The EEOC opposes the position taken by the court and will likely maintain its position that a long-term medical leave of definite duration may qualify as a reasonable accommodation.  Employers should continue to engage in ADA’s interactive process to best determine how to accommodate a disabled employee.

HIPAA Wellness Program

In Acosta v. Macy’s, the Department of Labor (DOL) alleges  that Macy’s tobacco cessation wellness program, which assessed a monthly surcharge to tobacco users enrolled in the health plan, did not comply with the wellness program requirements of the Health Insurance Portability and Accountability Act (HIPAA).  Specifically, over the course of several years, the program:

  • Did not allow a reasonable alternative standard to avoid the surcharge. A plan participant must have been tobacco-free for at least six months to avoid the surcharge.  There was no opportunity for an individual who participated in a smoking cessation program but did not actually obtain tobacco-free status to avoid the surcharge.
  • Did not provide notice of a reasonable alternative standard since there was not one.
  • Did not waive the surcharge for the entire plan year. The surcharge was not waived retroactively when a participant subsequently certified tobacco-free status.

The DOL claims that Macy’s violation of these HIPAA wellness requirements resulted in a breach of ERISA’s exclusive benefit rule and a failure to perform its duties in accordance with the governing documents.  The DOL has also alleged that these actions resulted in prohibited transactions which benefited Macy’s at the expense of plan participants.  The DOL has asked the court to order Macy’s to reimburse (with interest) all participants who paid the tobacco surcharge since the wellness program was improperly administered.  In addition, the DOL has the authority to assess civil penalties against any party that breached its fiduciary responsibility, and IRS excise tax penalties may also apply.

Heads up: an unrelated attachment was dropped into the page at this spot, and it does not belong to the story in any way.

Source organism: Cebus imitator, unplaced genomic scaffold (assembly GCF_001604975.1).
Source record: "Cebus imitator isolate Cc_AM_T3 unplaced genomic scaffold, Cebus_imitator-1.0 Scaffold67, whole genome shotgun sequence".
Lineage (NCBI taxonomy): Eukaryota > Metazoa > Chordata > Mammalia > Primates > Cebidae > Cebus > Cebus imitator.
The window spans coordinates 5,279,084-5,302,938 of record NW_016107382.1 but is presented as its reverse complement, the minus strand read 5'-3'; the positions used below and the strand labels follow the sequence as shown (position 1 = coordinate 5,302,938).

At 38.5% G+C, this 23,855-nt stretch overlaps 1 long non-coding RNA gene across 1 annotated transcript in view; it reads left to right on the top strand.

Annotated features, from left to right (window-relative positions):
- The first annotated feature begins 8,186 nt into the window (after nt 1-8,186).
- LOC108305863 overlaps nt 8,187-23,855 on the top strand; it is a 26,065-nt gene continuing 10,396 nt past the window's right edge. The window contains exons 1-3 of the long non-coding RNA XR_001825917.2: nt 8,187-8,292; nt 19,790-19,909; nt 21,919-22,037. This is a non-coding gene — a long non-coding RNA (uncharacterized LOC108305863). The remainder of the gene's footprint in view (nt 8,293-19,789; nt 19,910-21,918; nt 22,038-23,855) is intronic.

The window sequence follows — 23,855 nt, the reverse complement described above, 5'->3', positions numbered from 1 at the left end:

EEOC Wellness Program Rules

In final regulations issued in May 2016, the EEOC stated that a wellness program subject to ADA or the Genetic Information Nondiscrimination Act (GINA) meets the voluntary wellness program exception as long as the incentive does not exceed 30% of the cost of employee-only coverage (lowest-cost plan option).  In AARP v. EEOC, the court found that the EEOC acted arbitrarily in setting the 30% limitation and sent the regulations back to the EEOC for reconsideration and justification.  The judge rejected AARP’s request to vacate the regulations (saying such an action would significantly disrupt existing wellness programs), so they remain in effect for now.